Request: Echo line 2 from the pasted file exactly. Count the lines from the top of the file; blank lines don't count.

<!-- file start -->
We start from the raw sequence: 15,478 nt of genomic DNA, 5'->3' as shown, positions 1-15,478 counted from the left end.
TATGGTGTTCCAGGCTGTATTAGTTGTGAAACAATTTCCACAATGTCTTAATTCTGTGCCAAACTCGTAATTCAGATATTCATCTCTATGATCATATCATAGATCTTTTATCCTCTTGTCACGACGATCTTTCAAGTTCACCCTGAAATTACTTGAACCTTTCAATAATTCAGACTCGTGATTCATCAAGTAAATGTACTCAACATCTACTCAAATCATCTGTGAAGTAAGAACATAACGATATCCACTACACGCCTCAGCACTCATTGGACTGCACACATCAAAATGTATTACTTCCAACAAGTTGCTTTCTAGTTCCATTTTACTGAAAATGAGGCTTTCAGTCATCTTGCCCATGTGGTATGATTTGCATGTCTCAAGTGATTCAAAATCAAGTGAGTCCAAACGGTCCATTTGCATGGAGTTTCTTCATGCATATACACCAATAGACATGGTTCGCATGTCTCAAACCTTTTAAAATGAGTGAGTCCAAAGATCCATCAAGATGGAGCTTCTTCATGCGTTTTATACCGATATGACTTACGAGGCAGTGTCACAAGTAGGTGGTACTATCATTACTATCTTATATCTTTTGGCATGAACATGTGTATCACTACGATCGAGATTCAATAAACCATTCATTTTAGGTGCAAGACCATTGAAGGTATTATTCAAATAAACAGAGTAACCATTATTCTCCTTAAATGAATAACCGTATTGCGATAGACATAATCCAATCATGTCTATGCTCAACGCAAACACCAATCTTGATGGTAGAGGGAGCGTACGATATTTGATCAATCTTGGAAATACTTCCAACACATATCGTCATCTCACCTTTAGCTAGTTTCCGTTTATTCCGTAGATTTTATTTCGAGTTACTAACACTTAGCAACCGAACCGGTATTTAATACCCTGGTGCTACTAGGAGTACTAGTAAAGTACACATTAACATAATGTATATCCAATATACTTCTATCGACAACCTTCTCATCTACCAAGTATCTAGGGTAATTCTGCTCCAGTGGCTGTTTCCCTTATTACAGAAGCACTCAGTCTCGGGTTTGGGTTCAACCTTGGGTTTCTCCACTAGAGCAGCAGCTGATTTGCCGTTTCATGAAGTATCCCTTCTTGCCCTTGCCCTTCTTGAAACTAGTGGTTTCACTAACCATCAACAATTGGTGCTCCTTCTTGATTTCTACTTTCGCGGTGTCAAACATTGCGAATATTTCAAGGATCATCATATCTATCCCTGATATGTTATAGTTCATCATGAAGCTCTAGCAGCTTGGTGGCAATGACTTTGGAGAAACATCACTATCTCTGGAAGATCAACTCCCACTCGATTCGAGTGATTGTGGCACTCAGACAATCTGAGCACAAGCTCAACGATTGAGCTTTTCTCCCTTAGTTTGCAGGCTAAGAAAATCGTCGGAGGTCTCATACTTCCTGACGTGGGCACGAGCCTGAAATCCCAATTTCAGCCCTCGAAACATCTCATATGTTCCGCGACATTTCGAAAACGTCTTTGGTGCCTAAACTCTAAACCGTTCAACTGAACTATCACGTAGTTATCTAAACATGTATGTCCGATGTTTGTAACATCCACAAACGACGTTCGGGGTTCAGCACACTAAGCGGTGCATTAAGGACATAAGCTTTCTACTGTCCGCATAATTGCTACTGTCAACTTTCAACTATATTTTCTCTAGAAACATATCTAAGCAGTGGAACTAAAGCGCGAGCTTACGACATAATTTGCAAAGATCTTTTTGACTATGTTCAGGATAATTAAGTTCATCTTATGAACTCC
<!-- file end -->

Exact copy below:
TATGGTGTTCCAGGCTGTATTAGTTGTGAAACAATTTCCACAATGTCTTAATTCTGTGCCAAACTCGTAATTCAGATATTCATCTCTATGATCATATCATAGATCTTTTATCCTCTTGTCACGACGATCTTTCAAGTTCACCCTGAAATTACTTGAACCTTTCAATAATTCAGACTCGTGATTCATCAAGTAAATGTACTCAACATCTACTCAAATCATCTGTGAAGTAAGAACATAACGATATCCACTACACGCCTCAGCACTCATTGGACTGCACACATCAAAATGTATTACTTCCAACAAGTTGCTTTCTAGTTCCATTTTACTGAAAATGAGGCTTTCAGTCATCTTGCCCATGTGGTATGATTTGCATGTCTCAAGTGATTCAAAATCAAGTGAGTCCAAACGGTCCATTTGCATGGAGTTTCTTCATGCATATACACCAATAGACATGGTTCGCATGTCTCAAACCTTTTAAAATGAGTGAGTCCAAAGATCCATCAAGATGGAGCTTCTTCATGCGTTTTATACCGATATGACTTACGAGGCAGTGTCACAAGTAGGTGGTACTATCATTACTATCTTATATCTTTTGGCATGAACATGTGTATCACTACGATCGAGATTCAATAAACCATTCATTTTAGGTGCAAGACCATTGAAGGTATTATTCAAATAAACAGAGTAACCATTATTCTCCTTAAATGAATAACCGTATTGCGATAGACATAATCCAATCATGTCTATGCTCAACGCAAACACCAATCTTGATGGTAGAGGGAGCGTACGATATTTGATCAATCTTGGAAATACTTCCAACACATATCGTCATCTCACCTTTAGCTAGTTTCCGTTTATTCCGTAGATTTTATTTCGAGTTACTAACACTTAGCAACCGAACCGGTATTTAATACCCTGGTGCTACTAGGAGTACTAGTAAAGTACACATTAACATAATGTATATCCAATATACTTCTATCGACAACCTTCTCATCTACCAAGTATCTAGGGTAATTCTGCTCCAGTGGCTGTTTCCCTTATTACAGAAGCACTCAGTCTCGGGTTTGGGTTCAACCTTGGGTTTCTCCACTAGAGCAGCAGCTGATTTGCCGTTTCATGAAGTATCCCTTCTTGCCCTTGCCCTTCTTGAAACTAGTGGTTTCACTAACCATCAACAATTGGTGCTCCTTCTTGATTTCTACTTTCGCGGTGTCAAACATTGCGAATATTTCAAGGATCATCATATCTATCCCTGATATGTTATAGTTCATCATGAAGCTCTAGCAGCTTGGTGGCAATGACTTTGGAGAAACATCACTATCTCTGGAAGATCAACTCCCACTCGATTCGAGTGATTGTGGCACTCAGACAATCTGAGCACAAGCTCAACGATTGAGCTTTTCTCCCTTAGTTTGCAGGCTAAGAAAATCGTCGGAGGTCTCATACTTCCTGACGTGGGCACGAGCCTGAAATCCCAATTTCAGCCCTCGAAACATCTCATATGTTCCGCGACATTTCGAAAACGTCTTTGGTGCCTAAACTCTAAACCGTTCAACTGAACTATCACGTAGTTATCTAAACATGTATGTCCGATGTTTGTAACATCCACAAACGACGTTCGGGGTTCAGCACACTAAGCGGTGCATTAAGGACATAAGCTTTCTACTGTCCGCATAATTGCTACTGTCAACTTTCAACTATATTTTCTCTAGAAACATATCTAAGCAGTGGAACTAAAGCGCGAGCTTACGACATAATTTGCAAAGATCTTTTTGACTATGTTCAGGATAATTAAGTTCATCTTATGAACTCC